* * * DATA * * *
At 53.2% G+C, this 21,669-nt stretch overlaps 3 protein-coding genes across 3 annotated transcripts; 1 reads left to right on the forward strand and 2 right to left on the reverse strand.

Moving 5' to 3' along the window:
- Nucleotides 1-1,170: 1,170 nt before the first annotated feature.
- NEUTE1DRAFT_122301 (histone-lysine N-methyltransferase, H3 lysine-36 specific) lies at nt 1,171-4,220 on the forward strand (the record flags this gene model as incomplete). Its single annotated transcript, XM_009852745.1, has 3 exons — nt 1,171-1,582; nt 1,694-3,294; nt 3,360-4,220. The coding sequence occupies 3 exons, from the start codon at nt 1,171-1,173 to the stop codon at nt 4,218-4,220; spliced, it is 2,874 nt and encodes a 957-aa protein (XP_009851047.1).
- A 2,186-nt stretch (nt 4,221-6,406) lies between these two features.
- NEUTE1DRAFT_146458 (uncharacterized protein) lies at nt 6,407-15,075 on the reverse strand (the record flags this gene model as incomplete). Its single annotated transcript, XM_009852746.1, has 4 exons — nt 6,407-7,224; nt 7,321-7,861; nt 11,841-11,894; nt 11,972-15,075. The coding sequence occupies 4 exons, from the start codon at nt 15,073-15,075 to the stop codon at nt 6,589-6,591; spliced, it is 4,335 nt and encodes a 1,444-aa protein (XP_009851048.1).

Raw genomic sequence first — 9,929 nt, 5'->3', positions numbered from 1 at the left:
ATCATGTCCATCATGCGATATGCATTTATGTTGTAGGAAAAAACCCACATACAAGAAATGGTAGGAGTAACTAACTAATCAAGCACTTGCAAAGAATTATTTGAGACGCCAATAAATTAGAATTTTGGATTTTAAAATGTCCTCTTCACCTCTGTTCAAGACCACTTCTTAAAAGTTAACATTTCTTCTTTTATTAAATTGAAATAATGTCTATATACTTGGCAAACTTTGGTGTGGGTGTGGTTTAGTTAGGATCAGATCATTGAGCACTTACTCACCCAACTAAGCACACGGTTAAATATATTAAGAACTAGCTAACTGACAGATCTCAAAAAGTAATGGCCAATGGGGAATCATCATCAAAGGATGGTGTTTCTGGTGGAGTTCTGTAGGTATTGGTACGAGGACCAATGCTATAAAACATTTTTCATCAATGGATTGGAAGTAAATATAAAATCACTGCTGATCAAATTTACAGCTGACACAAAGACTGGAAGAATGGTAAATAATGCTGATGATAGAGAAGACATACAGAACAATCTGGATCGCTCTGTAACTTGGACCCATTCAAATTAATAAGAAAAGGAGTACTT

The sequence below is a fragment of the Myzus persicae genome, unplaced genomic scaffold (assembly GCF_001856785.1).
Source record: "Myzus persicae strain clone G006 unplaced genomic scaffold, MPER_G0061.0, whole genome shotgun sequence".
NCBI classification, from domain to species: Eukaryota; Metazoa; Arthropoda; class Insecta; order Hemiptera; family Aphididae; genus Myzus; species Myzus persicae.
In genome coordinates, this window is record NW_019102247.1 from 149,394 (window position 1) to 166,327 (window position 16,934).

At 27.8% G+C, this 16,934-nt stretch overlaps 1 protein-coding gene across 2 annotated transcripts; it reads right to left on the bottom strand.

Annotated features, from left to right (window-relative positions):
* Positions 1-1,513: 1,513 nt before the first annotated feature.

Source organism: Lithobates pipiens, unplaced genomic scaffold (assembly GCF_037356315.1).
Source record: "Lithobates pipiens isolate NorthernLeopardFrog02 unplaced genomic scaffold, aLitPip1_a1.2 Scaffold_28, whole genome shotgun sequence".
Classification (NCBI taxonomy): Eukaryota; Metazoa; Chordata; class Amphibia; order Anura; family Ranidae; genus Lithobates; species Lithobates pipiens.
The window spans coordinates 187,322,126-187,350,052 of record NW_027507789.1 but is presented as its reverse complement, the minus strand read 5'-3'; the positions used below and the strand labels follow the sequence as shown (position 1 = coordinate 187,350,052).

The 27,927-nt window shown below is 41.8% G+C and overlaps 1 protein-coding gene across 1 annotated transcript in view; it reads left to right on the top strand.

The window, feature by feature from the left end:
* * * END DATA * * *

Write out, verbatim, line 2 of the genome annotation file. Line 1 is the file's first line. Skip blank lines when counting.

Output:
Moving 5' to 3' along the window: